Let Black Women Be Pregnant

In recent, ‘this is only ever a thing on Twitter’ news, Meghan Markle is being obsessively criticised again for, no, not shutting her own door but ‘cradling’ her pregnant stomach. It is apparently a ‘disgusting and repelling’ act and is simply her ‘showing off’.

 

 

 

 

 

 

 

 

 

Now, the royal family isn’t the hill I’m going to die on, but unpicking and debating the unfair and frankly racist way Meghan is spoken about is. Her transition into the royal family, the epitome of everything British and proper (read racist) has by no surprise been a huge struggle. The constant over analysing of her, her family and anything she does is a testament to the inherent racism of British culture and values. In true British fashion, though race is the real problem here, it will never be brought up. It is easier to knit pick at her nail polish and the way she dresses rather than stating the glaringly obvious – she is a women of colour.

Since joining the royal family the reporting on Meghan compared to Kate, the wife of William, has been starkly different. Sources from the palace say that she has been nicknamed ‘Duchess Difficult’ which is not surprising as even when meek, black women are labeled ‘difficult’. I don’t want to speak about her treatment as just a black woman, but rather her treatment as a pregnant black woman. Often when Black women in the public eye express joy in pregnancy, or even simply exist whilst pregnant, it is always received as a swipe at other women.

After a long arduous battle having suffered with adenomyosis, Gabrielle Union welcomed her first child into the world via surrogate. It was a beautiful moment, particularly as she has been so open about her fertility struggles including nine miscarriages. Despite this, after posting photos of herself and husband Dwyane Wade in a hospital scrubs and holding the baby, the internet erupted with hate.

People questioned why she was ‘acting like she had the baby’ after using the skin to skin technique to hold her child. The tirade against her was shameful and reflective of the general outrage over black joy. Even post-pregnancy, people continued to make comments about the way that she kissed her child and called her ‘unhygienic’. This resulted in her making a statement to let people know that she was accompanied by a nurse and always washes her hands before handling her child.  ‘I am blessed enough to have a nurse here with us while at work’ she commented ‘Kaav is healthy and I don’t even touch her without washing and sanitizing myself and everything and everyone that comes into contact with her.’

Serena Williams faced the exact same backlash after announcing her pregnancy. The New Scientist put out a now-deleted tweet and video asking: “Could Pregnancy have helped Serena Williams win the Australian Open?” The constant need to undermine Williams and her achievements has become a permanent fixture in the sport. She is heavily penalised and critiqued compared to other professional players and is often reported on in a much more negative light. After announcing her pregnancy, former Tennis champion Ilie Nastase made shockingly racist remarks about the potential colour of her daughters’ skin.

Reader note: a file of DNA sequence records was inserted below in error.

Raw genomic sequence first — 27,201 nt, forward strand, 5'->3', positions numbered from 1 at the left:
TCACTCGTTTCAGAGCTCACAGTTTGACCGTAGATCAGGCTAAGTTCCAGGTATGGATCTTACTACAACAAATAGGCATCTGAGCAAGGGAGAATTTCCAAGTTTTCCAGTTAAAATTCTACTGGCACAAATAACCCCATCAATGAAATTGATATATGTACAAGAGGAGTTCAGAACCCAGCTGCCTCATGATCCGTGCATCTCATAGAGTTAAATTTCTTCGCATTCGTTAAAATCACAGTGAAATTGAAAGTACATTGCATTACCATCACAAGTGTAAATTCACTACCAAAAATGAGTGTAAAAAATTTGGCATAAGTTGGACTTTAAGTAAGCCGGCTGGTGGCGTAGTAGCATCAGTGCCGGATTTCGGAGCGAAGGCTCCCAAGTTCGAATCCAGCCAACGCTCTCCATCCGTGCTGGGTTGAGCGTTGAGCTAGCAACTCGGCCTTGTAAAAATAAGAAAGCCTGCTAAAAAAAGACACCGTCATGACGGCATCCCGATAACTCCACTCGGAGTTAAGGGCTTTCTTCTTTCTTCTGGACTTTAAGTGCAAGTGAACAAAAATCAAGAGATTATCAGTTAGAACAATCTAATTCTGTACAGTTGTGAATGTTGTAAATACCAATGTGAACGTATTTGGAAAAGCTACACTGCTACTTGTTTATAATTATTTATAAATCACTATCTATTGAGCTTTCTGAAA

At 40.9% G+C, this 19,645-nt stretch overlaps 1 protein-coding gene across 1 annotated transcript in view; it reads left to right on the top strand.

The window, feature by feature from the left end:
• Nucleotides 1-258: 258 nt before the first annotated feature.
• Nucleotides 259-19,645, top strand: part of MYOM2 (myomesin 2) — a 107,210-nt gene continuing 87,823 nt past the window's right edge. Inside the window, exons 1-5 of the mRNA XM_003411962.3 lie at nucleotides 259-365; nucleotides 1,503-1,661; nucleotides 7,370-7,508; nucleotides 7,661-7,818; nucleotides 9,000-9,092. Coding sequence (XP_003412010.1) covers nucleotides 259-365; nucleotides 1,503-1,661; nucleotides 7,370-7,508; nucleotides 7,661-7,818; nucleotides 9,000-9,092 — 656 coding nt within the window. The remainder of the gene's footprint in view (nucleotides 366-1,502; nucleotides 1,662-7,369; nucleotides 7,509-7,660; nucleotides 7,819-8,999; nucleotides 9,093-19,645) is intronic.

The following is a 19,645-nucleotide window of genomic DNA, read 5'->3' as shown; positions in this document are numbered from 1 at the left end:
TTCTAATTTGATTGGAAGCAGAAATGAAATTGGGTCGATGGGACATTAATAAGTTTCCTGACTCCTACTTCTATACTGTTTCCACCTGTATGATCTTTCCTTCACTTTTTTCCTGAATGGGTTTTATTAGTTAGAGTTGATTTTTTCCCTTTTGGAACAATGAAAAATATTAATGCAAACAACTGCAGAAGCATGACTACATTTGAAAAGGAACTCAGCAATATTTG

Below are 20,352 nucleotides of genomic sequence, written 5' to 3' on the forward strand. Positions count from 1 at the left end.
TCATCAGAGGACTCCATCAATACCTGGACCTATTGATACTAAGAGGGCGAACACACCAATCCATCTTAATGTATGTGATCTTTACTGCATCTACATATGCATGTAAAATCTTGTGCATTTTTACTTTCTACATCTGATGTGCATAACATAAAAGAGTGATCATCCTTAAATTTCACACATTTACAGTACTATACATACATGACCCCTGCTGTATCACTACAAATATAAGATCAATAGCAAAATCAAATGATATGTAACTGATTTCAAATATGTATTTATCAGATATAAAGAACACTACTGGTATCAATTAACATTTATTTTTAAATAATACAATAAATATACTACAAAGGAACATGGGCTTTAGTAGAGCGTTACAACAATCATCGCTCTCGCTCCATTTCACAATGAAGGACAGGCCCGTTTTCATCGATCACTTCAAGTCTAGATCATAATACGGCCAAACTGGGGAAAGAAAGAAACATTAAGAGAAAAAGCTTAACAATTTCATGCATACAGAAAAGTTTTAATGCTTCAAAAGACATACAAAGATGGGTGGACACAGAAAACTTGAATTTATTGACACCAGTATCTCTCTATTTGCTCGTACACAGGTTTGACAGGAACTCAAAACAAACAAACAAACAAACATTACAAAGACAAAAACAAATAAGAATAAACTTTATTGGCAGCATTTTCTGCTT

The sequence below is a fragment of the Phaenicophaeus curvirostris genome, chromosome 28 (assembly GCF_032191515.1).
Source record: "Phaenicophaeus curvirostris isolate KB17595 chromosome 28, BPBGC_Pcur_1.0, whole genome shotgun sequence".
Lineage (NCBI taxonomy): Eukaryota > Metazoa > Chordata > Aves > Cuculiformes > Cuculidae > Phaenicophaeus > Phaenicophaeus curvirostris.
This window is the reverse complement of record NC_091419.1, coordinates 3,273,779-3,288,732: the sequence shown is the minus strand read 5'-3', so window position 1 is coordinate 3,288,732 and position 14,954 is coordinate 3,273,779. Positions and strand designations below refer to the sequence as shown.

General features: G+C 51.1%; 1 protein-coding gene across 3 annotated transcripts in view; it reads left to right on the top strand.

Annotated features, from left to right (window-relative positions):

Even the Queen B was met with a flurry of tone-death and racist takes after sharing with the world that she was due to have twins. Most notable was the way that Beyonce was slated for allegedly being insensitive to those that could not get pregnant. There was also a lot of hassle about the allegedly unrealistic and ‘tacky’ way she announced her pregnancy. Rosie Millard wrote in The I paper that Beyonce should have had a ‘haggard face’ and asked ‘where are the stretch marks’. To that I ask, why can’t Black women just exist? Several white celebrities have posted their cringe-worthy pregnancy shoots without being lambasted by bitter Becky’s who vehemently believe that they don’t look realistic enough. That’s the entire point of a pregnancy shoot, it shows the delicacy, beauty and joy of pregnancy.

Pregnancy shoots aside, the racism that pregnant Black women face at the hands of the media isn’t wrong because they say mean things. It is harmful because it exacerbates already institutionalised racist ideas about black people. It is a damning reflection of the internalised racism that manifests itself in the services that are so important to us. Black women are 243% more likely to die from pregnancy or childbirth-related complications than white women. It is an alarming and unnerving statistic, having kids to me was always a no-brainer but now I seriously reconsider whether it is worth the risk. Whilst not all of these issues are attributed to the systemic racism of doctors, the subconscious bias of medical staff has been detrimental to Black women’s health. Irrespective of class and education there seems to be a continued issue of black women being ignored by their doctors and suffering greatly because of it.

So, the lambasting of public facing pregnant black women needs to stop. It doesn’t matter if their pregnancy shoots are glam or if they cradle their bumps, how they exist whilst pregnant should not be a worry. The fact that they are dying and an alarming rate should be.

 

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